Conference Coverage

Study delineates spectrum of Dravet syndrome phenotypes


 

REPORTING FROM AES 2019

Initial presentations of Dravet syndrome often differ from the prototypical phenotype, researchers said at the annual meeting of the American Epilepsy Society. About half of patients have an afebrile seizure as their first seizure, and it is common for patients to present with seizures before age 5 months. Patients also may have seizure onset after age 18 months, said Wenhui Li, a researcher affiliated with Children’s Hospital of Fudan University in Shanghai and University of Melbourne, and colleagues.

“Subtle differences in Dravet syndrome phenotypes lead to delayed diagnosis,” the researchers said. “Understanding key features within the phenotypic spectrum will assist clinicians in evaluating whether a child has Dravet syndrome, facilitating early diagnosis for precision therapies.”

Typically, Dravet syndrome is thought to begin with prolonged febrile hemiclonic or generalized tonic-clonic seizures at about age 6 months in normally developing infants. Multiple seizure types occur during subsequent years, including focal impaired awareness, bilateral tonic-clonic, absence, and myoclonic seizures.

Patients often do not receive a diagnosis of Dravet syndrome until they are older than 3 years, after “developmental plateau or regression occurs in the second year,” the investigators said. “Earlier diagnosis is critical for optimal management.”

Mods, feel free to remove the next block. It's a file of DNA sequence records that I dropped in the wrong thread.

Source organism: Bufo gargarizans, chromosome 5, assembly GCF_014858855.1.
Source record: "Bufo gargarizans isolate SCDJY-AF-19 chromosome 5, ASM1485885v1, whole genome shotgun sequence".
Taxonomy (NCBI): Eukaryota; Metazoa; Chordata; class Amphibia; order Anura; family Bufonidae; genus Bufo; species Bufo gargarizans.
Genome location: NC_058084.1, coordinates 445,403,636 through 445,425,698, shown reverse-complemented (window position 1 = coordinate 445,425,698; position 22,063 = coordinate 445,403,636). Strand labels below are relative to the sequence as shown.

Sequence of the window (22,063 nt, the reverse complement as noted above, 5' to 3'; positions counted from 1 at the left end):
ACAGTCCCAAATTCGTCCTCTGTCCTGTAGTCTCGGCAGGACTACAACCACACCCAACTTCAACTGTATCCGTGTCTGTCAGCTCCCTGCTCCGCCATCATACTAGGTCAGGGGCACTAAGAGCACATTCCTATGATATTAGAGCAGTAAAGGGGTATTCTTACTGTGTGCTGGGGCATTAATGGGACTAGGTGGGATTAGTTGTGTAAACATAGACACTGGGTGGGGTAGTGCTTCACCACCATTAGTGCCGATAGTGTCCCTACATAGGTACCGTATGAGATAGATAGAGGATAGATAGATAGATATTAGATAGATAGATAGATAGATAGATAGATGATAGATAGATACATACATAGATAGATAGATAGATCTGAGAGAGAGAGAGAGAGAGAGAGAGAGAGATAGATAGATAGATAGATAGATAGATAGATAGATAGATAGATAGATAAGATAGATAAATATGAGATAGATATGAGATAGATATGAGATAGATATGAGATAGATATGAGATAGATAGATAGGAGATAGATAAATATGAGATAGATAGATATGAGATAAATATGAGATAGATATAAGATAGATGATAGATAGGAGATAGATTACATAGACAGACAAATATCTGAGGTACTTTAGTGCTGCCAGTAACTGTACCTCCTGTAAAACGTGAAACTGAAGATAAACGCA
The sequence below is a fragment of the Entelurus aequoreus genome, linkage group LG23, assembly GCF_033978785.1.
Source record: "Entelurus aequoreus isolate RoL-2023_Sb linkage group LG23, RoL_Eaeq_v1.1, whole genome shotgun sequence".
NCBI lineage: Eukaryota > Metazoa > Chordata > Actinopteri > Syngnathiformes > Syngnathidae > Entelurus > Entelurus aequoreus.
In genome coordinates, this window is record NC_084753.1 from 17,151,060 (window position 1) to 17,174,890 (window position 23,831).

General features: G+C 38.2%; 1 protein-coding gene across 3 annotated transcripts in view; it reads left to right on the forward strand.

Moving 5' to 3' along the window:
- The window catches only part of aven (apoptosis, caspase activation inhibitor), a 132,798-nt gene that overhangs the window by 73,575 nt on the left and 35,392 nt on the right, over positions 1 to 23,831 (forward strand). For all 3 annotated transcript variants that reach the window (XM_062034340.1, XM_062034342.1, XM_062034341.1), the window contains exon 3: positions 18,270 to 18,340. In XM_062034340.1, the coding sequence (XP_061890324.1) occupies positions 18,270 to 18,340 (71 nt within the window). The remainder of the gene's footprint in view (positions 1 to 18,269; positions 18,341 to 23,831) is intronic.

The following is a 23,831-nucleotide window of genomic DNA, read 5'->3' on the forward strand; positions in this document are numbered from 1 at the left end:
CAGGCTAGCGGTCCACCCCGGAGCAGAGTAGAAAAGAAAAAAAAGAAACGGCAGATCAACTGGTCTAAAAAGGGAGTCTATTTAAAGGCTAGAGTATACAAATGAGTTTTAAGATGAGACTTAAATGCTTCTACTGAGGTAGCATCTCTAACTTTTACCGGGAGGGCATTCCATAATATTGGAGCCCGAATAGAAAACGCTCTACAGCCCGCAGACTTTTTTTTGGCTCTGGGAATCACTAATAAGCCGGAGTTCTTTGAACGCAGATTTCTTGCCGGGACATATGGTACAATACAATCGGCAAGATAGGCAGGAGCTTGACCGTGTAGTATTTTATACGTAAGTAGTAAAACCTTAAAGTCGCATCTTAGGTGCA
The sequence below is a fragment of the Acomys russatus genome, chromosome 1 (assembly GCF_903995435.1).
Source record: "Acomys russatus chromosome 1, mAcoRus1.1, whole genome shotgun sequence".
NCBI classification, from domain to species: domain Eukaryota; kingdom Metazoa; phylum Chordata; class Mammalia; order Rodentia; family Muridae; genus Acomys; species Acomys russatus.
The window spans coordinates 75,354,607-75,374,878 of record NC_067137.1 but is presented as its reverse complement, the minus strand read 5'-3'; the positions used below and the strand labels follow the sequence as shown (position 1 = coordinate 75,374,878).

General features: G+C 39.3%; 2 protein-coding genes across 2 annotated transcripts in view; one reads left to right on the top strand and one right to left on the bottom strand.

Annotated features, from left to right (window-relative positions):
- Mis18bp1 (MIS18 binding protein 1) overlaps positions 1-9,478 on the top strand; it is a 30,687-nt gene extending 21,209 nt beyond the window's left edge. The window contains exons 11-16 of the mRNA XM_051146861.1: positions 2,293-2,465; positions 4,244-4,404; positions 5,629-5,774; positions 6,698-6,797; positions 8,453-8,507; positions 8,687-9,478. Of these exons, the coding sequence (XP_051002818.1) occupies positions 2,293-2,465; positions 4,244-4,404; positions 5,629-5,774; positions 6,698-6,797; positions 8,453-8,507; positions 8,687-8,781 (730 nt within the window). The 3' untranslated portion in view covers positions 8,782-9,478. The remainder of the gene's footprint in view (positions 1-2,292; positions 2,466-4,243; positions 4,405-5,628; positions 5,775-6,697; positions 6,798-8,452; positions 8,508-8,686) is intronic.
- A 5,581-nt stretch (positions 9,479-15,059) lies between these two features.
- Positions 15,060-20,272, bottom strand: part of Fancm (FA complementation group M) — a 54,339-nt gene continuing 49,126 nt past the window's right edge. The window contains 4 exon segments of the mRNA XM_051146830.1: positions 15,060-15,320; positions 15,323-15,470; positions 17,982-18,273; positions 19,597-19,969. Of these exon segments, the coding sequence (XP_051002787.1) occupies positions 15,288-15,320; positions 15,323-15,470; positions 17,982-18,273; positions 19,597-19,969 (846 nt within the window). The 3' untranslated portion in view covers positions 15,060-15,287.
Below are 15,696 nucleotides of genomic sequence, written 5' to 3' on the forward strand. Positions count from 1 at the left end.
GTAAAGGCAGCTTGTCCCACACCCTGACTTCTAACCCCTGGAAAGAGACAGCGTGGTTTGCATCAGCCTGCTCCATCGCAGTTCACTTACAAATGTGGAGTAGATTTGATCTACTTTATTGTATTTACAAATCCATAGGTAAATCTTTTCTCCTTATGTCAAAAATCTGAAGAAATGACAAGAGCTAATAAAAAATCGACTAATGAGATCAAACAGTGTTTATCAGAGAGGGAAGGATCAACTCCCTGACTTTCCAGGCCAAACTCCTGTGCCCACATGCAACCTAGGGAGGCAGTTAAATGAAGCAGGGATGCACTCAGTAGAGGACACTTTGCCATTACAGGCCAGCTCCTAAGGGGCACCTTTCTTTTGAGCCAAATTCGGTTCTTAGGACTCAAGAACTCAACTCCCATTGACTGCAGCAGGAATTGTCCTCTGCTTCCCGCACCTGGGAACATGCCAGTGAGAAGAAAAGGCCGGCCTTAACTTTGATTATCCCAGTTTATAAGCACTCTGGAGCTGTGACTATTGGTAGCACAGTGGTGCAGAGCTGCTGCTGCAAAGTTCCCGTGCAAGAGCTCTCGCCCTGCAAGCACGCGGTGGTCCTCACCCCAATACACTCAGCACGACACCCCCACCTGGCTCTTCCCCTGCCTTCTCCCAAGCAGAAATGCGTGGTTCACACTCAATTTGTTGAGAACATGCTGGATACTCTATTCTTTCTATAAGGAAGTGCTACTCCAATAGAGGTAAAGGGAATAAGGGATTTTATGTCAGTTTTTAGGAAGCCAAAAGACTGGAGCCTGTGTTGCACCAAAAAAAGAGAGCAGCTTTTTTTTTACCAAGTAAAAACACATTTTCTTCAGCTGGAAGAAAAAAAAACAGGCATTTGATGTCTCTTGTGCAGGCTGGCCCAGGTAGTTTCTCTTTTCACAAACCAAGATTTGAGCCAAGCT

To outline the range of phenotypes, researchers analyzed the clinical histories of 188 patients with Dravet syndrome and pathogenic SCN1A variants. They excluded from their analysis patients with SCN1A-positive genetic epilepsy with febrile seizures plus (GEFS+).

In all, 53% of the patients were female, and 2% had developmental delay prior to the onset of seizures. Age at seizure onset ranged from 1.5 months to 21 months (median, 5.75 months). Three patients had seizure onset after age 12 months, the authors noted.

In cases where the first seizure type could be classified, 52% had generalized tonic-clonic seizures at onset, 37% had hemiclonic seizures, 4% myoclonic seizures, 4% focal impaired awareness seizures, and 0.5% absence seizures. In addition, 1% had hemiclonic and myoclonic seizures, and 2% had tonic-clonic and myoclonic seizures.

Fifty-four percent of patients were febrile during their first seizure, and 46% were afebrile.

Status epilepticus as the first seizure occurred in about 44% of cases, while 35% of patients had a first seizure duration of 5 minutes or less.

The researchers had no disclosures.

SOURCE: Li W et al. AES 2019. Abstract 2.116.

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